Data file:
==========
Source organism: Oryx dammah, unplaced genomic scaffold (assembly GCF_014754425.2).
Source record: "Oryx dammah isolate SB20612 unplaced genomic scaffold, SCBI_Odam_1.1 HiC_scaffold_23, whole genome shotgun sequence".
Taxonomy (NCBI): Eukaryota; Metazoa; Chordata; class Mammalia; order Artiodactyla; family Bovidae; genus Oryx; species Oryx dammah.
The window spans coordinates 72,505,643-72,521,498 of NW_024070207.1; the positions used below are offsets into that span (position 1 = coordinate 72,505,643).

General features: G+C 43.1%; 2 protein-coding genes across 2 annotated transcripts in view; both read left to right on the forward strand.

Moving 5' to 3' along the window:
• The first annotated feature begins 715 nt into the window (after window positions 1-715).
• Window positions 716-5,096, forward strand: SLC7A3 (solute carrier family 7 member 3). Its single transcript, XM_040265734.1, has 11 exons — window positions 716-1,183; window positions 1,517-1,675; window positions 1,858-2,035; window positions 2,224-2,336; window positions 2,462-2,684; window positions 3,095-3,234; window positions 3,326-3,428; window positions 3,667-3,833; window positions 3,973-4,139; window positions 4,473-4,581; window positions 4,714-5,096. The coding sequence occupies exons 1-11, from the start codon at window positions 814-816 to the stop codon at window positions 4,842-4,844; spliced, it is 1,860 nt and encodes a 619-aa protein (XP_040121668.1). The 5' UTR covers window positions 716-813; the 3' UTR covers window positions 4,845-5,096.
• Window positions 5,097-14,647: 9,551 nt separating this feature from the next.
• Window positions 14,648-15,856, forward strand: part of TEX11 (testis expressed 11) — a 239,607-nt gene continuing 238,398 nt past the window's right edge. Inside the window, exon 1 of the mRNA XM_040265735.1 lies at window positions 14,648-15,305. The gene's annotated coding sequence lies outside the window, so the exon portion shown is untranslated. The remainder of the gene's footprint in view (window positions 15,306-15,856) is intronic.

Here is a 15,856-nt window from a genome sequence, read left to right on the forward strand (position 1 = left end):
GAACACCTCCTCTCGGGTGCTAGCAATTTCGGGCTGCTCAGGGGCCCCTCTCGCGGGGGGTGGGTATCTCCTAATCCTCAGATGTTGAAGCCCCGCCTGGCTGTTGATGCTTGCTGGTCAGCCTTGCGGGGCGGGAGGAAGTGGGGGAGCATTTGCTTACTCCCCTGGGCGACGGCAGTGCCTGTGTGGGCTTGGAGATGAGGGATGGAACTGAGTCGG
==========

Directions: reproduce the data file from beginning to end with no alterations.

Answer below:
Source organism: Oryx dammah, unplaced genomic scaffold (assembly GCF_014754425.2).
Source record: "Oryx dammah isolate SB20612 unplaced genomic scaffold, SCBI_Odam_1.1 HiC_scaffold_23, whole genome shotgun sequence".
Taxonomy (NCBI): Eukaryota; Metazoa; Chordata; class Mammalia; order Artiodactyla; family Bovidae; genus Oryx; species Oryx dammah.
The window spans coordinates 72,505,643-72,521,498 of NW_024070207.1; the positions used below are offsets into that span (position 1 = coordinate 72,505,643).

General features: G+C 43.1%; 2 protein-coding genes across 2 annotated transcripts in view; both read left to right on the forward strand.

Moving 5' to 3' along the window:
• The first annotated feature begins 715 nt into the window (after window positions 1-715).
• Window positions 716-5,096, forward strand: SLC7A3 (solute carrier family 7 member 3). Its single transcript, XM_040265734.1, has 11 exons — window positions 716-1,183; window positions 1,517-1,675; window positions 1,858-2,035; window positions 2,224-2,336; window positions 2,462-2,684; window positions 3,095-3,234; window positions 3,326-3,428; window positions 3,667-3,833; window positions 3,973-4,139; window positions 4,473-4,581; window positions 4,714-5,096. The coding sequence occupies exons 1-11, from the start codon at window positions 814-816 to the stop codon at window positions 4,842-4,844; spliced, it is 1,860 nt and encodes a 619-aa protein (XP_040121668.1). The 5' UTR covers window positions 716-813; the 3' UTR covers window positions 4,845-5,096.
• Window positions 5,097-14,647: 9,551 nt separating this feature from the next.
• Window positions 14,648-15,856, forward strand: part of TEX11 (testis expressed 11) — a 239,607-nt gene continuing 238,398 nt past the window's right edge. Inside the window, exon 1 of the mRNA XM_040265735.1 lies at window positions 14,648-15,305. The gene's annotated coding sequence lies outside the window, so the exon portion shown is untranslated. The remainder of the gene's footprint in view (window positions 15,306-15,856) is intronic.

Here is a 15,856-nt window from a genome sequence, read left to right on the forward strand (position 1 = left end):
GAACACCTCCTCTCGGGTGCTAGCAATTTCGGGCTGCTCAGGGGCCCCTCTCGCGGGGGGTGGGTATCTCCTAATCCTCAGATGTTGAAGCCCCGCCTGGCTGTTGATGCTTGCTGGTCAGCCTTGCGGGGCGGGAGGAAGTGGGGGAGCATTTGCTTACTCCCCTGGGCGACGGCAGTGCCTGTGTGGGCTTGGAGATGAGGGATGGAACTGAGTCGG